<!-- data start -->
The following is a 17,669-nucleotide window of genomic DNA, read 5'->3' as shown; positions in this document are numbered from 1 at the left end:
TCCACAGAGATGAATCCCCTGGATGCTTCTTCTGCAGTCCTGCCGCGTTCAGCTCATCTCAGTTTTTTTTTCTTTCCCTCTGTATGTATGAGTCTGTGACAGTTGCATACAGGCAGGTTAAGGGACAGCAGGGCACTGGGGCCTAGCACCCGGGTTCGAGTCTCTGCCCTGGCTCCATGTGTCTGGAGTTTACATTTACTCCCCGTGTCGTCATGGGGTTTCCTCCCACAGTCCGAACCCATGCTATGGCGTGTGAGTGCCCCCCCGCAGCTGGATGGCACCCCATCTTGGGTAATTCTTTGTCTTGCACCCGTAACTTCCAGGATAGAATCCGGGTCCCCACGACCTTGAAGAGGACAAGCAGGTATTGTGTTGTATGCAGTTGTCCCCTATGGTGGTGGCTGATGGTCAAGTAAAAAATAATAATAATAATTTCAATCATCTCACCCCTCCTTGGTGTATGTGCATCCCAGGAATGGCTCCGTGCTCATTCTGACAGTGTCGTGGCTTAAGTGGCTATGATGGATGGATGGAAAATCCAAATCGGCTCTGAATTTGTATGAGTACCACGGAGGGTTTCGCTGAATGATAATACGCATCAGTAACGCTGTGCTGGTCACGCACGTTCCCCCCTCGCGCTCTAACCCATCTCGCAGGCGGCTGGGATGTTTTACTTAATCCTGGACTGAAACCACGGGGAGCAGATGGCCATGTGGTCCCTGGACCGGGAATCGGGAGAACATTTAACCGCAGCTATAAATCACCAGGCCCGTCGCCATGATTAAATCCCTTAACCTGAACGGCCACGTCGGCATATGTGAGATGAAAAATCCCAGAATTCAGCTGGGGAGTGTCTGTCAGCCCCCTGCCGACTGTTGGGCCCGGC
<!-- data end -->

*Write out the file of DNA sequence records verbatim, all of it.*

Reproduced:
The following is a 17,669-nucleotide window of genomic DNA, read 5'->3' as shown; positions in this document are numbered from 1 at the left end:
TCCACAGAGATGAATCCCCTGGATGCTTCTTCTGCAGTCCTGCCGCGTTCAGCTCATCTCAGTTTTTTTTTCTTTCCCTCTGTATGTATGAGTCTGTGACAGTTGCATACAGGCAGGTTAAGGGACAGCAGGGCACTGGGGCCTAGCACCCGGGTTCGAGTCTCTGCCCTGGCTCCATGTGTCTGGAGTTTACATTTACTCCCCGTGTCGTCATGGGGTTTCCTCCCACAGTCCGAACCCATGCTATGGCGTGTGAGTGCCCCCCCGCAGCTGGATGGCACCCCATCTTGGGTAATTCTTTGTCTTGCACCCGTAACTTCCAGGATAGAATCCGGGTCCCCACGACCTTGAAGAGGACAAGCAGGTATTGTGTTGTATGCAGTTGTCCCCTATGGTGGTGGCTGATGGTCAAGTAAAAAATAATAATAATAATTTCAATCATCTCACCCCTCCTTGGTGTATGTGCATCCCAGGAATGGCTCCGTGCTCATTCTGACAGTGTCGTGGCTTAAGTGGCTATGATGGATGGATGGAAAATCCAAATCGGCTCTGAATTTGTATGAGTACCACGGAGGGTTTCGCTGAATGATAATACGCATCAGTAACGCTGTGCTGGTCACGCACGTTCCCCCCTCGCGCTCTAACCCATCTCGCAGGCGGCTGGGATGTTTTACTTAATCCTGGACTGAAACCACGGGGAGCAGATGGCCATGTGGTCCCTGGACCGGGAATCGGGAGAACATTTAACCGCAGCTATAAATCACCAGGCCCGTCGCCATGATTAAATCCCTTAACCTGAACGGCCACGTCGGCATATGTGAGATGAAAAATCCCAGAATTCAGCTGGGGAGTGTCTGTCAGCCCCCTGCCGACTGTTGGGCCCGGC